Alabama Community Tries To Draw Jewish Families

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Rabbi Lynne Goldsmith i

Lynne Goldsmith became rabbi at Dothan's Temple Emanu-El nearly two years ago. She says the congregation has not missed a Friday night service in 80 years. Goldsmith says the relocation program will strengthen the community in Dothan. Kathy Lohr/NPR hide caption

itoggle caption Kathy Lohr/NPR
Rabbi Lynne Goldsmith

Lynne Goldsmith became rabbi at Dothan's Temple Emanu-El nearly two years ago. She says the congregation has not missed a Friday night service in 80 years. Goldsmith says the relocation program will strengthen the community in Dothan.

Kathy Lohr/NPR
Murals in Dothan, Ala. i

This is one of more than a dozen painted murals in Dothan, Ala. It depicts the agricultural roots of the area, paying tribute to George Washington Carver for his contributions to agriculture that helped make the peanut a cash crop for farmers. Other murals portray the Dothan riot of 1889 sparked by a new city tax; a salute to Fort Rucker, the U.S. Army aviation headquarters; and a tribute to the Tuskegee Airmen and their efforts during World War II. Kathy Lohr/NPR hide caption

itoggle caption Kathy Lohr/NPR
Murals in Dothan, Ala.

This is one of more than a dozen painted murals in Dothan, Ala. It depicts the agricultural roots of the area, paying tribute to George Washington Carver for his contributions to agriculture that helped make the peanut a cash crop for farmers. Other murals portray the Dothan riot of 1889 sparked by a new city tax; a salute to Fort Rucker, the U.S. Army aviation headquarters; and a tribute to the Tuskegee Airmen and their efforts during World War II.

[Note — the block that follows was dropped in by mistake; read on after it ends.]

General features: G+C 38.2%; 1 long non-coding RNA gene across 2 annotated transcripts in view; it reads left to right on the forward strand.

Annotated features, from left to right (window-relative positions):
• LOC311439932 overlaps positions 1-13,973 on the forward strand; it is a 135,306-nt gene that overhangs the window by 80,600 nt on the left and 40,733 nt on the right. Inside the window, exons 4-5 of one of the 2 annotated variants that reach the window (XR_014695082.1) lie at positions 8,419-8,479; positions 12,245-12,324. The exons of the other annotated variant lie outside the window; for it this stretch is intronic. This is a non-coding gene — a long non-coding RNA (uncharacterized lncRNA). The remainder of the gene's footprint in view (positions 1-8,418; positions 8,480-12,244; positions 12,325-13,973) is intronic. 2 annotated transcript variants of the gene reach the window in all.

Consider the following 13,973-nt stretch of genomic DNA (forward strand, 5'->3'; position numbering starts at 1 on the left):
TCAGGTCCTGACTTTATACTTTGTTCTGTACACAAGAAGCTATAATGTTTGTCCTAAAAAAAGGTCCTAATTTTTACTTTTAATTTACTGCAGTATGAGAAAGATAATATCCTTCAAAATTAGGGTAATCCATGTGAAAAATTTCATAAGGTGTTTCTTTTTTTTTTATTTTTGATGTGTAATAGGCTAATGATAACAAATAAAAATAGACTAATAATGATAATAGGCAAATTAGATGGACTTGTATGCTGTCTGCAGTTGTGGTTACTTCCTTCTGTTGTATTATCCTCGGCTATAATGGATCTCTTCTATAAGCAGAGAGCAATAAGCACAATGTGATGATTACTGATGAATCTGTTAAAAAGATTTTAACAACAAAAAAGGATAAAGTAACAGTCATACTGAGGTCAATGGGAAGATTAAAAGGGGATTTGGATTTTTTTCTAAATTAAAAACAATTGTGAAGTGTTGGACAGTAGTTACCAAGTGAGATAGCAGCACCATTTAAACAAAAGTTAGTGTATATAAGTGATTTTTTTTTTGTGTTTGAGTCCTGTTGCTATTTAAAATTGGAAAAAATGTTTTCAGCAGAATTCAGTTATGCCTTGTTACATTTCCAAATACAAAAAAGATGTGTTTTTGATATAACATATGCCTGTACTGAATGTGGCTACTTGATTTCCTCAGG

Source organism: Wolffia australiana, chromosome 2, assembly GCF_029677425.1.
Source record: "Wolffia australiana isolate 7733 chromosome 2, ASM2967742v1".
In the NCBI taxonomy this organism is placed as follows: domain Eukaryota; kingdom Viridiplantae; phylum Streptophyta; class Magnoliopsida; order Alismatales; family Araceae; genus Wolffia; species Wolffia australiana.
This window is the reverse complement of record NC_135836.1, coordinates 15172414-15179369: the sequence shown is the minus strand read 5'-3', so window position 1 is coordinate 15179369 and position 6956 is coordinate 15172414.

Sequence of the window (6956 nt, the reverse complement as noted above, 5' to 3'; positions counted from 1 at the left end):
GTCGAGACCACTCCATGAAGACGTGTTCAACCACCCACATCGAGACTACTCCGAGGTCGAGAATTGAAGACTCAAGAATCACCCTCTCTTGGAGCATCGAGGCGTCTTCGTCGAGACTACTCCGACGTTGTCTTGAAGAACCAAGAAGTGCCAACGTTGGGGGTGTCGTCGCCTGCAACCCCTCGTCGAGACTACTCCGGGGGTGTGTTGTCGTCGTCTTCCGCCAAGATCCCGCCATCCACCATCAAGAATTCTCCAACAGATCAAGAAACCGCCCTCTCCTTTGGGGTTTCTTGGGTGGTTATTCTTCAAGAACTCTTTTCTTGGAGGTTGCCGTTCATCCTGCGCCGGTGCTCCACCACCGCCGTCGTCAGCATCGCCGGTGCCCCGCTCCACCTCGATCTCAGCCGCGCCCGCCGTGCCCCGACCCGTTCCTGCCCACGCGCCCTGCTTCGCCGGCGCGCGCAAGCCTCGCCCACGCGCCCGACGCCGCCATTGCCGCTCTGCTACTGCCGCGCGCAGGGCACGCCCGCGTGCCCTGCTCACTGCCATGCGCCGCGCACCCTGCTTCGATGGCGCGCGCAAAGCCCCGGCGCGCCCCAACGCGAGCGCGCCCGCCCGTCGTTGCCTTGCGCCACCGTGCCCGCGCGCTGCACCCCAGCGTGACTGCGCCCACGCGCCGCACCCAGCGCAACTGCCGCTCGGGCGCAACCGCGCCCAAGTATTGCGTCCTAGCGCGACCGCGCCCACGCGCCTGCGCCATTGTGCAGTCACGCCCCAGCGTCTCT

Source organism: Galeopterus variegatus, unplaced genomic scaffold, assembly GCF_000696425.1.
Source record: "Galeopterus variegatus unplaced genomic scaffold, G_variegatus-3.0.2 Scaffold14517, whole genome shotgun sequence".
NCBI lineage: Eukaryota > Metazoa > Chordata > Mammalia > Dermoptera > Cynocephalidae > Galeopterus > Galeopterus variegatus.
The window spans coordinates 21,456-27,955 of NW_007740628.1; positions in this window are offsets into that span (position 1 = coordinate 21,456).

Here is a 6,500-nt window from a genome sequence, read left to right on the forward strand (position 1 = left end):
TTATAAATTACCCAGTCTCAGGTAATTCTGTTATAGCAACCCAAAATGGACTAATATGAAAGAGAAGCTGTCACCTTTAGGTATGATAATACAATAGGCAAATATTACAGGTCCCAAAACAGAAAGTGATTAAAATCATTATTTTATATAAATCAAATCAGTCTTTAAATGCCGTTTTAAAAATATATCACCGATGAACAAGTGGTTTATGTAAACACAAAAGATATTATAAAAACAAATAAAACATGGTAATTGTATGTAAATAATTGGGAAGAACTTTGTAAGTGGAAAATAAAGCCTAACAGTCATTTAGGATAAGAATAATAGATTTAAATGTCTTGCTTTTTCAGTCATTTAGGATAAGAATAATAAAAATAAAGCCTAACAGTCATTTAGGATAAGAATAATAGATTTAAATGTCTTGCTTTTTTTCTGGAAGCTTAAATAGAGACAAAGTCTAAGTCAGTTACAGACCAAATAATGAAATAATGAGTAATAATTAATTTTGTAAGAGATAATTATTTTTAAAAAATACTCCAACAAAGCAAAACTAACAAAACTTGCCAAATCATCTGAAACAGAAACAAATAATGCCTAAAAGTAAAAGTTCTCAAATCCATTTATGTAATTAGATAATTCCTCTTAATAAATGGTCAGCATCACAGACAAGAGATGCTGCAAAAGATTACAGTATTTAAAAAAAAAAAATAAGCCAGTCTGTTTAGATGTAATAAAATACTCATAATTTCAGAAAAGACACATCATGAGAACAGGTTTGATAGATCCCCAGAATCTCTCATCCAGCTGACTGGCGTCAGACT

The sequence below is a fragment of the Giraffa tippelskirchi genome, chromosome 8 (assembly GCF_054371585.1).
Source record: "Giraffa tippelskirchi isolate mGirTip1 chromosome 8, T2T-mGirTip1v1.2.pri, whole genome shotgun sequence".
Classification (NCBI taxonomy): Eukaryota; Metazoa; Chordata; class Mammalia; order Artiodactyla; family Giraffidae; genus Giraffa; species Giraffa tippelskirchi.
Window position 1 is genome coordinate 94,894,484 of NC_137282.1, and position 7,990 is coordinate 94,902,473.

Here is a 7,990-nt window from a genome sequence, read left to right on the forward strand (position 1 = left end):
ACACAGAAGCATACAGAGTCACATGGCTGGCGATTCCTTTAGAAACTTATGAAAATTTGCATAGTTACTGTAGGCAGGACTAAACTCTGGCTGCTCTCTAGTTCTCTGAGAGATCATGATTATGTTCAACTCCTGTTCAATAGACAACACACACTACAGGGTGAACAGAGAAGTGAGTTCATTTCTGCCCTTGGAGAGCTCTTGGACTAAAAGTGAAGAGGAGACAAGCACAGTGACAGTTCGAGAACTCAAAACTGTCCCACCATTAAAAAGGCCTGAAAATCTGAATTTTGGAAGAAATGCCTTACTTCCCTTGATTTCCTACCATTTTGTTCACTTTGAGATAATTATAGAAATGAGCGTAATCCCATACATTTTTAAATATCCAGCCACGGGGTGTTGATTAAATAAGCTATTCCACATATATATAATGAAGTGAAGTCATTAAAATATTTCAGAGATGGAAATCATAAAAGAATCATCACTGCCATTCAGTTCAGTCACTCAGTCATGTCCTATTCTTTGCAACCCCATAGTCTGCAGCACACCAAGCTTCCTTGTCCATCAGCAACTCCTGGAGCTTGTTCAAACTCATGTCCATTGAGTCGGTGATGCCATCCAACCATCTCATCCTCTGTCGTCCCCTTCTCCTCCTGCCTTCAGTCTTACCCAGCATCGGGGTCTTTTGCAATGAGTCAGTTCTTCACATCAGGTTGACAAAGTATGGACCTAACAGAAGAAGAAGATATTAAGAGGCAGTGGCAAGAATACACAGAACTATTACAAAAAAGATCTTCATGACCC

Kathy Lohr/NPR

The Paperwork

Advertisement to move to Dothan i

An advertisement inviting Jewish families to move to Dothan, Ala., with a $50,000 incentive. hide caption

itoggle caption
Advertisement to move to Dothan

An advertisement inviting Jewish families to move to Dothan, Ala., with a $50,000 incentive.

Matthew Reed in his new home in Dothan, Ala. i

Matthew Reed just got out of the Army. He was able to find a job as an aircraft mechanic in Dothan. After coming home from work, Reed plays with his 2-year-old son, Ayden, in their new home. Kathy Lohr/NPR hide caption

itoggle caption Kathy Lohr/NPR
Matthew Reed in his new home in Dothan, Ala.

Matthew Reed just got out of the Army. He was able to find a job as an aircraft mechanic in Dothan. After coming home from work, Reed plays with his 2-year-old son, Ayden, in their new home.

Kathy Lohr/NPR
Michele Reed with her new son i

After Michelle Reed moved to Dothan, she got a job as a medical assistant at one of Dothan's hospitals. The family waited for 3-month-old Sam to be born before leaving North Carolina, where her husband, Matthew Reed, was based while he was in the Army. Kathy Lohr/NPR hide caption

itoggle caption Kathy Lohr/NPR
Michele Reed with her new son

After Michelle Reed moved to Dothan, she got a job as a medical assistant at one of Dothan's hospitals. The family waited for 3-month-old Sam to be born before leaving North Carolina, where her husband, Matthew Reed, was based while he was in the Army.

Kathy Lohr/NPR

So, what do you do when you're a small community and families are moving away? If you're the Jewish community in Dothan, Ala., you offer qualified candidates up to $50,000 to relocate to your small Southern city. It started with ads in Jewish newspapers across the country, and now, more than 2,000 people have called or e-mailed about the offer. And the first family has just moved to town.

Dothan is not a big city, but it's not quite a small town either. The city of about 60,000 is a transportation crossroads located in the southeastern part of the state near Fort Rucker and about 100 miles from Florida beaches. In the downtown area, there are an art museum, a restored opera house and the colorful murals for which the town is famous. But most of all, people here say it's a good place to raise a family.

"I think Dothan has really not been discovered the way that I think it can be," says Larry Blumberg, who took the lead and put up $1 million over the next 10 years in an ambitious effort to bring 20 new families to town.